Last Reviewed on June 19, 2019, by eNotes Editorial. Word Count: 185
The principal characters in this story are Zora Neale Hurston, a Harlem Renaissance–era writer. She was also a highly trained anthropologist, having studied under Franz Boas at Barnard. Barracoon is more an anthropological study than a story, but Hurston's narrative skill is put to use in documenting the story of Cudjo Lewis, otherwise known as Kossula.
Kossula was born in Africa, captured and sold by the Dahomey in the slave trade. He came to America on the Clotilde, the last ship to transport slaves to the United States, as the slave trade directly from Africa had been banned.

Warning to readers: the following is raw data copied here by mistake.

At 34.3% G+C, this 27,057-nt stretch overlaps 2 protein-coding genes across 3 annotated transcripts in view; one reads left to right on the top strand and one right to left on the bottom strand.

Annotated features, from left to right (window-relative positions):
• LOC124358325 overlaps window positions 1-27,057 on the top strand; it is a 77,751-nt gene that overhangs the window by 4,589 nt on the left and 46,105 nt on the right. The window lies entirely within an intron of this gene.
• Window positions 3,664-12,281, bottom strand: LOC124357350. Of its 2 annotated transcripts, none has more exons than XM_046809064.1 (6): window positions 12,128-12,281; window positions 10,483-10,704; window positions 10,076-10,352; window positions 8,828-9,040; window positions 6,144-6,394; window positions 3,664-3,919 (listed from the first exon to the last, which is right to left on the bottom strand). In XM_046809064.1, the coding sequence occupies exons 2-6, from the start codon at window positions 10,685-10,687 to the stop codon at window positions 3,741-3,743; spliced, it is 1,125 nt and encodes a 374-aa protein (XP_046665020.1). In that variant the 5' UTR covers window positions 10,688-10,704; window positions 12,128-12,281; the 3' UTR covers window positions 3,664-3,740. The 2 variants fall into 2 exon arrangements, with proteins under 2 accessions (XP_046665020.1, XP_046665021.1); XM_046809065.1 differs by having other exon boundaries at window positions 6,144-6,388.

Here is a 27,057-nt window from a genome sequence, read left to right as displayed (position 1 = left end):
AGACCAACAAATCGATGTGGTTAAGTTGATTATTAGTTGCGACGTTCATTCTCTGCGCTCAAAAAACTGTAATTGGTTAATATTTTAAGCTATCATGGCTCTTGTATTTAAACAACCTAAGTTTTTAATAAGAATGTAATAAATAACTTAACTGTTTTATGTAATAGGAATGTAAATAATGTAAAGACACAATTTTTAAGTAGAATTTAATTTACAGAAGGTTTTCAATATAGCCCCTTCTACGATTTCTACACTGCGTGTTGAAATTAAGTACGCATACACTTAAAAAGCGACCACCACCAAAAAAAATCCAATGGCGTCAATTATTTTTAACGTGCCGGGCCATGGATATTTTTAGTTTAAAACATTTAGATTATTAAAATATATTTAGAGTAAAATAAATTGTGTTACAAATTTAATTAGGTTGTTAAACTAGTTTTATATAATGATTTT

Kossula discusses his marriage to Seely and discusses his sons, who all died before their parents. Lesser figures include the slave owner Captain Tim Meaher, from whom Kossula is eventually able to earn his freedom and some land in Africatown, which had been part of Meaher's property. A Captain Foster, who made the journey across the Atlantic, is also mentioned.
These latter figures can be documented outside of Hurston's work, but her focus on Kossula's family and his private memories forms the important aspect of Barracoon.
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